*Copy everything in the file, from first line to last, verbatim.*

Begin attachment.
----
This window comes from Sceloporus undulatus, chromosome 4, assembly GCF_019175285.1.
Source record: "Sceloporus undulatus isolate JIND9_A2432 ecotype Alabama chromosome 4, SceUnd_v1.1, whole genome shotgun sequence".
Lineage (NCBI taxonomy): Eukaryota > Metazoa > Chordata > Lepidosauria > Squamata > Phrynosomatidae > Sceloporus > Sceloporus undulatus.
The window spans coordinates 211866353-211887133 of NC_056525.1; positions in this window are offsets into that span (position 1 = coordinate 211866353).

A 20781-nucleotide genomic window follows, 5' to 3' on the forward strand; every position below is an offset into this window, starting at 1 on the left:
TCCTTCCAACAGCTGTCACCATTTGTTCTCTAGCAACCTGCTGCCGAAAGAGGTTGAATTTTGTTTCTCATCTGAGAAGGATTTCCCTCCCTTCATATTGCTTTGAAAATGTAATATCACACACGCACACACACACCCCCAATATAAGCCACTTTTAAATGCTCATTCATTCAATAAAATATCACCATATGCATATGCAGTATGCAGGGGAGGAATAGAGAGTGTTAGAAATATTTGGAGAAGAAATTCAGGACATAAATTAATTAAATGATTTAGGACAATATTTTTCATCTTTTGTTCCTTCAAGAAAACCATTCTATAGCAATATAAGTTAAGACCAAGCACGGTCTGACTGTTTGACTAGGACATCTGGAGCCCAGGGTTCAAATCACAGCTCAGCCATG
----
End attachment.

This window comes from Sceloporus undulatus, chromosome 4, assembly GCF_019175285.1.
Source record: "Sceloporus undulatus isolate JIND9_A2432 ecotype Alabama chromosome 4, SceUnd_v1.1, whole genome shotgun sequence".
Lineage (NCBI taxonomy): Eukaryota > Metazoa > Chordata > Lepidosauria > Squamata > Phrynosomatidae > Sceloporus > Sceloporus undulatus.
The window spans coordinates 211866353-211887133 of NC_056525.1; positions in this window are offsets into that span (position 1 = coordinate 211866353).

A 20781-nucleotide genomic window follows, 5' to 3' on the forward strand; every position below is an offset into this window, starting at 1 on the left:
TCCTTCCAACAGCTGTCACCATTTGTTCTCTAGCAACCTGCTGCCGAAAGAGGTTGAATTTTGTTTCTCATCTGAGAAGGATTTCCCTCCCTTCATATTGCTTTGAAAATGTAATATCACACACGCACACACACACCCCCAATATAAGCCACTTTTAAATGCTCATTCATTCAATAAAATATCACCATATGCATATGCAGTATGCAGGGGAGGAATAGAGAGTGTTAGAAATATTTGGAGAAGAAATTCAGGACATAAATTAATTAAATGATTTAGGACAATATTTTTCATCTTTTGTTCCTTCAAGAAAACCATTCTATAGCAATATAAGTTAAGACCAAGCACGGTCTGACTGTTTGACTAGGACATCTGGAGCCCAGGGTTCAAATCACAGCTCAGCCATG